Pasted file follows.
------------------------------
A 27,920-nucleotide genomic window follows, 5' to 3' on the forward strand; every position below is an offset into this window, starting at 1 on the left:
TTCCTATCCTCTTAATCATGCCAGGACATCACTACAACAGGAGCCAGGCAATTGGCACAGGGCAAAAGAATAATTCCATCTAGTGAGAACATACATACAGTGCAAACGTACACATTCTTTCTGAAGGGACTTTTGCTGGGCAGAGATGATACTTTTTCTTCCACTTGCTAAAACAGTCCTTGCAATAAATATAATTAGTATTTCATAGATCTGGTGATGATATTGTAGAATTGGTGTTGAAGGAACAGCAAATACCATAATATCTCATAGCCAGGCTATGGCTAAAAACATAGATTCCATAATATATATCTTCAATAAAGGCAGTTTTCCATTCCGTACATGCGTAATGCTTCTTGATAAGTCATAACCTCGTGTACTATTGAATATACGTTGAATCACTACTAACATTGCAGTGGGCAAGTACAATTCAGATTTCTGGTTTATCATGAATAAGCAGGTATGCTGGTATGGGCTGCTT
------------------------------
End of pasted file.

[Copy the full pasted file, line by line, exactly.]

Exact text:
A 27,920-nucleotide genomic window follows, 5' to 3' on the forward strand; every position below is an offset into this window, starting at 1 on the left:
TTCCTATCCTCTTAATCATGCCAGGACATCACTACAACAGGAGCCAGGCAATTGGCACAGGGCAAAAGAATAATTCCATCTAGTGAGAACATACATACAGTGCAAACGTACACATTCTTTCTGAAGGGACTTTTGCTGGGCAGAGATGATACTTTTTCTTCCACTTGCTAAAACAGTCCTTGCAATAAATATAATTAGTATTTCATAGATCTGGTGATGATATTGTAGAATTGGTGTTGAAGGAACAGCAAATACCATAATATCTCATAGCCAGGCTATGGCTAAAAACATAGATTCCATAATATATATCTTCAATAAAGGCAGTTTTCCATTCCGTACATGCGTAATGCTTCTTGATAAGTCATAACCTCGTGTACTATTGAATATACGTTGAATCACTACTAACATTGCAGTGGGCAAGTACAATTCAGATTTCTGGTTTATCATGAATAAGCAGGTATGCTGGTATGGGCTGCTT